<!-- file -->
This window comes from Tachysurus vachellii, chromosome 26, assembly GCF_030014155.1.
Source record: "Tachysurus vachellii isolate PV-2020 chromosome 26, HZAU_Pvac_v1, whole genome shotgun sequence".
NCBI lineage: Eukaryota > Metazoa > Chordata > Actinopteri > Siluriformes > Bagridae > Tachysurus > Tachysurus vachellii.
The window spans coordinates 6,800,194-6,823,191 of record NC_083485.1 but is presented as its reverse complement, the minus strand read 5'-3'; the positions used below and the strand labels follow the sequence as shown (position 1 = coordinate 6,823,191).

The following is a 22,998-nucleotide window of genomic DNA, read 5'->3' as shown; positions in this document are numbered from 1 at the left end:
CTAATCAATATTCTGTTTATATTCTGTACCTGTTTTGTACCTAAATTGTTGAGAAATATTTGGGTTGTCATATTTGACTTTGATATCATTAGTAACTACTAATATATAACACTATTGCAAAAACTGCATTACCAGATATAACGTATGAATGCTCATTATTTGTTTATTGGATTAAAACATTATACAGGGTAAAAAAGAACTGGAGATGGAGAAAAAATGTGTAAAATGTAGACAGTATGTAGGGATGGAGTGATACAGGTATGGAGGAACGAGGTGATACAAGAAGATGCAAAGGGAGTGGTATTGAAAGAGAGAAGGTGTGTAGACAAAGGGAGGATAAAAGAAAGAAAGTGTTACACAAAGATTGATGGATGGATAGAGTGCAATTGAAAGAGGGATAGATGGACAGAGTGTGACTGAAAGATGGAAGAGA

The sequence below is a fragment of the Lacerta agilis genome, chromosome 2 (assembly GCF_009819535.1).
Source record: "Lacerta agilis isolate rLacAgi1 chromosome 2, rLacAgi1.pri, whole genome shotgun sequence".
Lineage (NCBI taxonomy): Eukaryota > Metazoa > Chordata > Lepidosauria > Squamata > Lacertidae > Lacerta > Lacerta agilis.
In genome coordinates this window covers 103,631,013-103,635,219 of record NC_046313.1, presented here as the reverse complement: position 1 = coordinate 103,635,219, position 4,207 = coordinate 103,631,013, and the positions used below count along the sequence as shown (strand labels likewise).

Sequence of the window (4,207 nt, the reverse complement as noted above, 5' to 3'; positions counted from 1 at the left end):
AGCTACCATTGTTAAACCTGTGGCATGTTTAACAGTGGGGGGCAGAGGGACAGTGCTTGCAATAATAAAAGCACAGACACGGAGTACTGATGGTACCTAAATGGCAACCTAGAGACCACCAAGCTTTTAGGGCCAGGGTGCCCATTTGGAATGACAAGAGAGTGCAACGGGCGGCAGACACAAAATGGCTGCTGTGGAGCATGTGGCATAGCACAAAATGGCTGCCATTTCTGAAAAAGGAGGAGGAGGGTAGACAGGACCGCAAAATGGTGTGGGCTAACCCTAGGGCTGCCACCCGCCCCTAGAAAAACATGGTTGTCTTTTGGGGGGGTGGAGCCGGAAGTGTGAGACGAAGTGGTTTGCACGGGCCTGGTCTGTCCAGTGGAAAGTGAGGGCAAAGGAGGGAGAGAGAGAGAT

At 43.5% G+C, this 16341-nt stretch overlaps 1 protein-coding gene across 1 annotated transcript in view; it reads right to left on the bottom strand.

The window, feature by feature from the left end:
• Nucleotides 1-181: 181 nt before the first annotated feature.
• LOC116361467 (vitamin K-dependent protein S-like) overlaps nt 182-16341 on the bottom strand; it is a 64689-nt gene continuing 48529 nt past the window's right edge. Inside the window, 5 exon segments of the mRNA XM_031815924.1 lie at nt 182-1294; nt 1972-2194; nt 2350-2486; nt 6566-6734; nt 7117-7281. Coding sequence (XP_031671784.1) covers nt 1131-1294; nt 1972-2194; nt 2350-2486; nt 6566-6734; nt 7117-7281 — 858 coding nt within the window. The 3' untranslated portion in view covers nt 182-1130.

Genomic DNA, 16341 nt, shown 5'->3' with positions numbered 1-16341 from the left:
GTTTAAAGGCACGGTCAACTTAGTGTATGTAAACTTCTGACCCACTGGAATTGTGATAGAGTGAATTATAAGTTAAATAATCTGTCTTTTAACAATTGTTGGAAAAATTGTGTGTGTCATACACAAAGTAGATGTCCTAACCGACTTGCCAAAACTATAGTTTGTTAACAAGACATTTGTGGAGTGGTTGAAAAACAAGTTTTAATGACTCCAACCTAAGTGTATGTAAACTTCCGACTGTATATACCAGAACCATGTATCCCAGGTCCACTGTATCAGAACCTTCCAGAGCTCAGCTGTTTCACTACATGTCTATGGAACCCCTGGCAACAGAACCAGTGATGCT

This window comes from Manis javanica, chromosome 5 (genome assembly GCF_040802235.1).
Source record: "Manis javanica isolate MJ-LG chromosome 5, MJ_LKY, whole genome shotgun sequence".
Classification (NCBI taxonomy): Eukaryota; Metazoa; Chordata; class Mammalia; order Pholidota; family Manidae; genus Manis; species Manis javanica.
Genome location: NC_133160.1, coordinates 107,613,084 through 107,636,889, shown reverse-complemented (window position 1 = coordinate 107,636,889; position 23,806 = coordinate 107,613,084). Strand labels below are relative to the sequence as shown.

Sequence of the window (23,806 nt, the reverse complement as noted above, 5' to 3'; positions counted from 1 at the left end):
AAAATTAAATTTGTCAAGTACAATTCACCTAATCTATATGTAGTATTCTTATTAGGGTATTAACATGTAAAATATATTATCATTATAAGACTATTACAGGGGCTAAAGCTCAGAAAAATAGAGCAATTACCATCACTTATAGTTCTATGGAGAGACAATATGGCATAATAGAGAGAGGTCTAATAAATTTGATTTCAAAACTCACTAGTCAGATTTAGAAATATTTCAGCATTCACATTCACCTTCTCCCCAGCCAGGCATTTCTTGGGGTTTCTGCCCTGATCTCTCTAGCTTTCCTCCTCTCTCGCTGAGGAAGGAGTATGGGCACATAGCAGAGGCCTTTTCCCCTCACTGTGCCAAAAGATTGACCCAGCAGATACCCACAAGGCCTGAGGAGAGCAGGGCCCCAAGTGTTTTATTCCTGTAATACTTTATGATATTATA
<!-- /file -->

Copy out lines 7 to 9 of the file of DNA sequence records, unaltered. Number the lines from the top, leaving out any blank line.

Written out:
The sequence below is a fragment of the Lacerta agilis genome, chromosome 2 (assembly GCF_009819535.1).
Source record: "Lacerta agilis isolate rLacAgi1 chromosome 2, rLacAgi1.pri, whole genome shotgun sequence".
Lineage (NCBI taxonomy): Eukaryota > Metazoa > Chordata > Lepidosauria > Squamata > Lacertidae > Lacerta > Lacerta agilis.